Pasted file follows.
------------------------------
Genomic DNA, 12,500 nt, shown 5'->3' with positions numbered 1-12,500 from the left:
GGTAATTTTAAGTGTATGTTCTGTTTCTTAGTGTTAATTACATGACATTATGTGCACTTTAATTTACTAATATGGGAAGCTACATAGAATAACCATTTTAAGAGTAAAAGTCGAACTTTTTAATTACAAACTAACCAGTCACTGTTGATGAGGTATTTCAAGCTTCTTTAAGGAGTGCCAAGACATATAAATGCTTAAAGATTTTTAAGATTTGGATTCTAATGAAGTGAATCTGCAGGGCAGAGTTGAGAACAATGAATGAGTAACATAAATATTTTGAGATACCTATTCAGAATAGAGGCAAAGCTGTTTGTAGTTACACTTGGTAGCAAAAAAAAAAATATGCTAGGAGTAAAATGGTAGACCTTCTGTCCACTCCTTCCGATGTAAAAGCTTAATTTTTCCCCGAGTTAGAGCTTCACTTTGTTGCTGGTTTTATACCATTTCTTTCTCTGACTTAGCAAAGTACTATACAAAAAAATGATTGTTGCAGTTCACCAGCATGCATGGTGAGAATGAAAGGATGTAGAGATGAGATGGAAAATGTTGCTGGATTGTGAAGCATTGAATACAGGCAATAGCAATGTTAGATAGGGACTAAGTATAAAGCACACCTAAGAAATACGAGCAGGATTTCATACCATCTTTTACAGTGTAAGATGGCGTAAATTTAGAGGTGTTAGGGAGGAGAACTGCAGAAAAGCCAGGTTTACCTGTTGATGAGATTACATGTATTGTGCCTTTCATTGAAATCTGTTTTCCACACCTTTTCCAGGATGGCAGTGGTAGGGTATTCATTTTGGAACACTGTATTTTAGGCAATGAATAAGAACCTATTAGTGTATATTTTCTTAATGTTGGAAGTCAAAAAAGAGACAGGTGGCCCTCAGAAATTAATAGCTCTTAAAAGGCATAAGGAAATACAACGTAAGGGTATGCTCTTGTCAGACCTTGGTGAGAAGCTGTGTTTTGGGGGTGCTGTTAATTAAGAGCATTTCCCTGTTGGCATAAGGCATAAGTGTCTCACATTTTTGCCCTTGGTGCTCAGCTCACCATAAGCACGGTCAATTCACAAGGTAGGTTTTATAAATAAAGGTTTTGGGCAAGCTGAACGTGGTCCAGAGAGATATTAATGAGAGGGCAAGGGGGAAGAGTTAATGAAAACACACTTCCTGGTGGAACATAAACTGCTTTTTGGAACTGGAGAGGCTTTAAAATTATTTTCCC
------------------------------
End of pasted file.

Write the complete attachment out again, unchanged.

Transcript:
Genomic DNA, 12,500 nt, shown 5'->3' with positions numbered 1-12,500 from the left:
GGTAATTTTAAGTGTATGTTCTGTTTCTTAGTGTTAATTACATGACATTATGTGCACTTTAATTTACTAATATGGGAAGCTACATAGAATAACCATTTTAAGAGTAAAAGTCGAACTTTTTAATTACAAACTAACCAGTCACTGTTGATGAGGTATTTCAAGCTTCTTTAAGGAGTGCCAAGACATATAAATGCTTAAAGATTTTTAAGATTTGGATTCTAATGAAGTGAATCTGCAGGGCAGAGTTGAGAACAATGAATGAGTAACATAAATATTTTGAGATACCTATTCAGAATAGAGGCAAAGCTGTTTGTAGTTACACTTGGTAGCAAAAAAAAAAATATGCTAGGAGTAAAATGGTAGACCTTCTGTCCACTCCTTCCGATGTAAAAGCTTAATTTTTCCCCGAGTTAGAGCTTCACTTTGTTGCTGGTTTTATACCATTTCTTTCTCTGACTTAGCAAAGTACTATACAAAAAAATGATTGTTGCAGTTCACCAGCATGCATGGTGAGAATGAAAGGATGTAGAGATGAGATGGAAAATGTTGCTGGATTGTGAAGCATTGAATACAGGCAATAGCAATGTTAGATAGGGACTAAGTATAAAGCACACCTAAGAAATACGAGCAGGATTTCATACCATCTTTTACAGTGTAAGATGGCGTAAATTTAGAGGTGTTAGGGAGGAGAACTGCAGAAAAGCCAGGTTTACCTGTTGATGAGATTACATGTATTGTGCCTTTCATTGAAATCTGTTTTCCACACCTTTTCCAGGATGGCAGTGGTAGGGTATTCATTTTGGAACACTGTATTTTAGGCAATGAATAAGAACCTATTAGTGTATATTTTCTTAATGTTGGAAGTCAAAAAAGAGACAGGTGGCCCTCAGAAATTAATAGCTCTTAAAAGGCATAAGGAAATACAACGTAAGGGTATGCTCTTGTCAGACCTTGGTGAGAAGCTGTGTTTTGGGGGTGCTGTTAATTAAGAGCATTTCCCTGTTGGCATAAGGCATAAGTGTCTCACATTTTTGCCCTTGGTGCTCAGCTCACCATAAGCACGGTCAATTCACAAGGTAGGTTTTATAAATAAAGGTTTTGGGCAAGCTGAACGTGGTCCAGAGAGATATTAATGAGAGGGCAAGGGGGAAGAGTTAATGAAAACACACTTCCTGGTGGAACATAAACTGCTTTTTGGAACTGGAGAGGCTTTAAAATTATTTTCCC